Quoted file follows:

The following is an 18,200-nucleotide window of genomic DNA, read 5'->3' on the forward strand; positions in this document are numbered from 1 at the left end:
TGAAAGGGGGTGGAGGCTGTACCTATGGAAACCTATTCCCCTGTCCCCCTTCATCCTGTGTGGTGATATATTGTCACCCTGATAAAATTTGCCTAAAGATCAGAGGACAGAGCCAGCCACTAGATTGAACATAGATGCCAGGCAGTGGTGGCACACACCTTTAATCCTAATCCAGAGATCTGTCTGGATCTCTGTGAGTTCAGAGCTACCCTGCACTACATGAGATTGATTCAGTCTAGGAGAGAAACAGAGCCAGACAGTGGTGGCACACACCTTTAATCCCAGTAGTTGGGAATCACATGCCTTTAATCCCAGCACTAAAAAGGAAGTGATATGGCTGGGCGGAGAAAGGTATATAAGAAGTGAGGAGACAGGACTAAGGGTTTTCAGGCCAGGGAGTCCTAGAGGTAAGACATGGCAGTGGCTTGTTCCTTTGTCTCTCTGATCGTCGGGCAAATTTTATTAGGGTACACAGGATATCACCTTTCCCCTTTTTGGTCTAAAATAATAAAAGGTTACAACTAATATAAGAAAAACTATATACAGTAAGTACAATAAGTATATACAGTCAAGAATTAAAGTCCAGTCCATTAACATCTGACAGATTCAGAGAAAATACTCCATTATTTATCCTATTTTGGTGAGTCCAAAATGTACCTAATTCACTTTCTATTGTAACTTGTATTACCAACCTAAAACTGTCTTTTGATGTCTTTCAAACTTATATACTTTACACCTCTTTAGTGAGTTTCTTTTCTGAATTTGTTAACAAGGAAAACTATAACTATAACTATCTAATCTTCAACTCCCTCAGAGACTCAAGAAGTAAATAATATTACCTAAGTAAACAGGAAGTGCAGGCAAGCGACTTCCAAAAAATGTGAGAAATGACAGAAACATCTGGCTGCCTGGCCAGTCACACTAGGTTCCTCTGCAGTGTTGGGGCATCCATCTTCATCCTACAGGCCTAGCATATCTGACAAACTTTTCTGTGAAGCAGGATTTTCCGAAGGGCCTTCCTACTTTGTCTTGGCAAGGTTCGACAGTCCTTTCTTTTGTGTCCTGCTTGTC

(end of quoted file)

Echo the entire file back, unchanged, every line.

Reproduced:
The following is an 18,200-nucleotide window of genomic DNA, read 5'->3' on the forward strand; positions in this document are numbered from 1 at the left end:
TGAAAGGGGGTGGAGGCTGTACCTATGGAAACCTATTCCCCTGTCCCCCTTCATCCTGTGTGGTGATATATTGTCACCCTGATAAAATTTGCCTAAAGATCAGAGGACAGAGCCAGCCACTAGATTGAACATAGATGCCAGGCAGTGGTGGCACACACCTTTAATCCTAATCCAGAGATCTGTCTGGATCTCTGTGAGTTCAGAGCTACCCTGCACTACATGAGATTGATTCAGTCTAGGAGAGAAACAGAGCCAGACAGTGGTGGCACACACCTTTAATCCCAGTAGTTGGGAATCACATGCCTTTAATCCCAGCACTAAAAAGGAAGTGATATGGCTGGGCGGAGAAAGGTATATAAGAAGTGAGGAGACAGGACTAAGGGTTTTCAGGCCAGGGAGTCCTAGAGGTAAGACATGGCAGTGGCTTGTTCCTTTGTCTCTCTGATCGTCGGGCAAATTTTATTAGGGTACACAGGATATCACCTTTCCCCTTTTTGGTCTAAAATAATAAAAGGTTACAACTAATATAAGAAAAACTATATACAGTAAGTACAATAAGTATATACAGTCAAGAATTAAAGTCCAGTCCATTAACATCTGACAGATTCAGAGAAAATACTCCATTATTTATCCTATTTTGGTGAGTCCAAAATGTACCTAATTCACTTTCTATTGTAACTTGTATTACCAACCTAAAACTGTCTTTTGATGTCTTTCAAACTTATATACTTTACACCTCTTTAGTGAGTTTCTTTTCTGAATTTGTTAACAAGGAAAACTATAACTATAACTATCTAATCTTCAACTCCCTCAGAGACTCAAGAAGTAAATAATATTACCTAAGTAAACAGGAAGTGCAGGCAAGCGACTTCCAAAAAATGTGAGAAATGACAGAAACATCTGGCTGCCTGGCCAGTCACACTAGGTTCCTCTGCAGTGTTGGGGCATCCATCTTCATCCTACAGGCCTAGCATATCTGACAAACTTTTCTGTGAAGCAGGATTTTCCGAAGGGCCTTCCTACTTTGTCTTGGCAAGGTTCGACAGTCCTTTCTTTTGTGTCCTGCTTGTC